• Reporting by certain funds: The bill provides that additional information would need to be reported to Revenue in the annual statement of exempt unit trusts, common contractual funds (CCFs) and investment limited partnerships (ILPs) about their assets and business activities. This would include information on matters such as asset values, connected party transactions and material transactions.  

Indirect tax

  • Value added tax (VAT)
    • The bill includes a measure that would require businesses with a “domestic-only” VAT registration to notify Revenue within 30 days of becoming involved in Intra-Community supplies or purchases of goods enabling the VAT registration status to be updated.
    • The bill includes a measure that would enable Revenue to request information from financial institutions when that information has been sought by another EU Member State under certain international agreements and for the application of a penalty for non-compliance.
    • The bill clarifies that a VAT exemption would apply to the provision of medical care supplied by registered medical professionals.
    • The bill includes a provision that would apply a VAT exemption to the management of certain funds based in other EU States which could affect the VAT recovery position of the fund manager. The bill also contains measures that would result in no longer exempting from VAT, services relating to the management of “Section 110” entities when those entities hold plant and machinery, and agency services provided in relation to the management of certain funds.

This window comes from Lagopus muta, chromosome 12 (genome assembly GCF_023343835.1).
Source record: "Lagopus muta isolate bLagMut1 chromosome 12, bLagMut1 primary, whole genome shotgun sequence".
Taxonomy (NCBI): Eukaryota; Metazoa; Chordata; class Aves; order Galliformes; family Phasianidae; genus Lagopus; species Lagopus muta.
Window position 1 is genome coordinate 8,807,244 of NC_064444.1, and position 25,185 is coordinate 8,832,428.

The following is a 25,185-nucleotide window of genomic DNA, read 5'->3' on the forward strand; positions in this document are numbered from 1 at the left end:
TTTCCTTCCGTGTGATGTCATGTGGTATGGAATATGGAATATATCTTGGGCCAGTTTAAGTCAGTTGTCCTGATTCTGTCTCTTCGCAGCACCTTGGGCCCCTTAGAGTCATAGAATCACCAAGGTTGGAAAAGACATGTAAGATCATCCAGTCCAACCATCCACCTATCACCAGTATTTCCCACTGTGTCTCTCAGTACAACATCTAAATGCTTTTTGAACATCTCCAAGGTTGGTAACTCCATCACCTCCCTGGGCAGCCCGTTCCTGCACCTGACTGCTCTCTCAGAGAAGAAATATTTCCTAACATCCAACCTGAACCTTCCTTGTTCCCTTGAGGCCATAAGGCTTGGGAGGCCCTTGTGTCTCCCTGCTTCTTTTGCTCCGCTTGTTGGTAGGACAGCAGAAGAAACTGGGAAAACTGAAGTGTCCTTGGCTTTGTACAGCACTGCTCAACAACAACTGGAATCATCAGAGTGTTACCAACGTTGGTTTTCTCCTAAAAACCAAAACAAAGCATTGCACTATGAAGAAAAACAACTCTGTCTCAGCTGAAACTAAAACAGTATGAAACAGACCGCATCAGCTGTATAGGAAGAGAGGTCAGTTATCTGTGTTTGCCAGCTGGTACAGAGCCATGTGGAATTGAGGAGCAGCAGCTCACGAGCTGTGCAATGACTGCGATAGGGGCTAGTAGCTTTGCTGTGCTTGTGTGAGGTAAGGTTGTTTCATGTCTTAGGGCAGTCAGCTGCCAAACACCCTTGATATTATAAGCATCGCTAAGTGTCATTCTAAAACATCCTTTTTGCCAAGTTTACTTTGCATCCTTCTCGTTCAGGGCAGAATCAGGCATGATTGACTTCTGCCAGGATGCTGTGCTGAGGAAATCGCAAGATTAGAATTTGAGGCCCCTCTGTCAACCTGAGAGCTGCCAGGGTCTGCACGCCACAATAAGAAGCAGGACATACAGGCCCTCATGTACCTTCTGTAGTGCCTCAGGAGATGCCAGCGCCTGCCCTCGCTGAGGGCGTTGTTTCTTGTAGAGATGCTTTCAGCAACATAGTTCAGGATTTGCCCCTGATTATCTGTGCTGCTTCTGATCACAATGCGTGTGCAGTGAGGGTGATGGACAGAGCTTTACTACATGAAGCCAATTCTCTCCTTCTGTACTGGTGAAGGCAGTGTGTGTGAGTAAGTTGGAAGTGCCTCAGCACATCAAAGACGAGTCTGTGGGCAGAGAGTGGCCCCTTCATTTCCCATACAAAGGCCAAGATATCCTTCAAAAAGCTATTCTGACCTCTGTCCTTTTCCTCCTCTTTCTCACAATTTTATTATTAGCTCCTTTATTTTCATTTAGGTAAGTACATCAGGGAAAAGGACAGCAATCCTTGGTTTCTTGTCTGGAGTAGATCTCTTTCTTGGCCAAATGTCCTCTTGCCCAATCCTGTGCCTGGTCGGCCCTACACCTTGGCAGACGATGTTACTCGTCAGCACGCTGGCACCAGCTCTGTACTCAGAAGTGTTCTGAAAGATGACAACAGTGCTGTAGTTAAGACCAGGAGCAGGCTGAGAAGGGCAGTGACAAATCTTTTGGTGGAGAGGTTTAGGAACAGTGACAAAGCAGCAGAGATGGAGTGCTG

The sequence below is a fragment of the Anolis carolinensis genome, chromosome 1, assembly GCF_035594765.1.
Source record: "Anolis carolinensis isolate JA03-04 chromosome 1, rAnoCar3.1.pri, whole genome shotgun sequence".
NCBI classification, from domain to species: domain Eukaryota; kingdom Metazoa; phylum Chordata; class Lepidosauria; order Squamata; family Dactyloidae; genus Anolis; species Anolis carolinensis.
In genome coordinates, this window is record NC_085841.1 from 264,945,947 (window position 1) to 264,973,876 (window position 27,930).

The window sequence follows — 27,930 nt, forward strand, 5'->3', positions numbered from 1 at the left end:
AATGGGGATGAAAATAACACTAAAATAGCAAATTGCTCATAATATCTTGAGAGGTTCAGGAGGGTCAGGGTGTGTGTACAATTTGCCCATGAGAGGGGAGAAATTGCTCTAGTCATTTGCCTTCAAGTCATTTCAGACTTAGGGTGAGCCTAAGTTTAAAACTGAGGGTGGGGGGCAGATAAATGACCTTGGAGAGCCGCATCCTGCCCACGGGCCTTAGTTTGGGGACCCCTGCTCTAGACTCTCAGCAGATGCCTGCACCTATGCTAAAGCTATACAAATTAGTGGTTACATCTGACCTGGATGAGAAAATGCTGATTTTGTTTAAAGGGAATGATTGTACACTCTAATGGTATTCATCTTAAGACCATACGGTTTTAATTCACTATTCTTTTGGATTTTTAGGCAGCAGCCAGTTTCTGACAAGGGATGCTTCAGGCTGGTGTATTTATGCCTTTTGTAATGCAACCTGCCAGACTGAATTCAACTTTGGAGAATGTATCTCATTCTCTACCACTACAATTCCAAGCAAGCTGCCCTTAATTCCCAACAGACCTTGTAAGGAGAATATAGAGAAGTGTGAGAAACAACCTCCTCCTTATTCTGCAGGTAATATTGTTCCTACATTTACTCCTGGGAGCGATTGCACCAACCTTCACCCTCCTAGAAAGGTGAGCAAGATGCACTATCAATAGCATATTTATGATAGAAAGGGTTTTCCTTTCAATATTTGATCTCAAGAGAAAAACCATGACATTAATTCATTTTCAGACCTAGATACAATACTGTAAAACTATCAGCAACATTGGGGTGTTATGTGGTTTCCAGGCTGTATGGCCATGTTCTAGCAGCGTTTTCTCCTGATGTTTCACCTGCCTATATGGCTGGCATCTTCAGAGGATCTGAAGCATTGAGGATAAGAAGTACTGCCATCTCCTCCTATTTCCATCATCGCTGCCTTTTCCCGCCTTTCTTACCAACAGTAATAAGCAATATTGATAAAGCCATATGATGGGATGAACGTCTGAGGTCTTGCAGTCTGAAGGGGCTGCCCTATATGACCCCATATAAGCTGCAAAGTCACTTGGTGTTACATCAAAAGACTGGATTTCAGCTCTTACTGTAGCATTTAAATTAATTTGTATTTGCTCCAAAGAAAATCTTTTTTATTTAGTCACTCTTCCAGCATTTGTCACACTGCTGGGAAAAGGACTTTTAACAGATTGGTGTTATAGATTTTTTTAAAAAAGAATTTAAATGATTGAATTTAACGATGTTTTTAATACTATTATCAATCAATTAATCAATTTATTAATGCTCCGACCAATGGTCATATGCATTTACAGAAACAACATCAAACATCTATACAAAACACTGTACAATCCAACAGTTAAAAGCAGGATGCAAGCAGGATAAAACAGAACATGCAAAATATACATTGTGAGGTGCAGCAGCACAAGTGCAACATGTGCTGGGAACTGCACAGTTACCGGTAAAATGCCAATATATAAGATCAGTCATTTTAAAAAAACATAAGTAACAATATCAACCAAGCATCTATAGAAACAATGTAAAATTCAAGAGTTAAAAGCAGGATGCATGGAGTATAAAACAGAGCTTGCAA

• The bill confirms that the 0% rate of VAT would apply to the supply of newspapers (including e-newspapers) from 1 January 2023 but that the 0% rate would not apply to other periodicals such as magazines.
    • The bill includes a change to the rules around VAT deductibility on costs associated with certain finance raising activities (e.g., new share issues) so that VAT deductibility would arise under general provisions.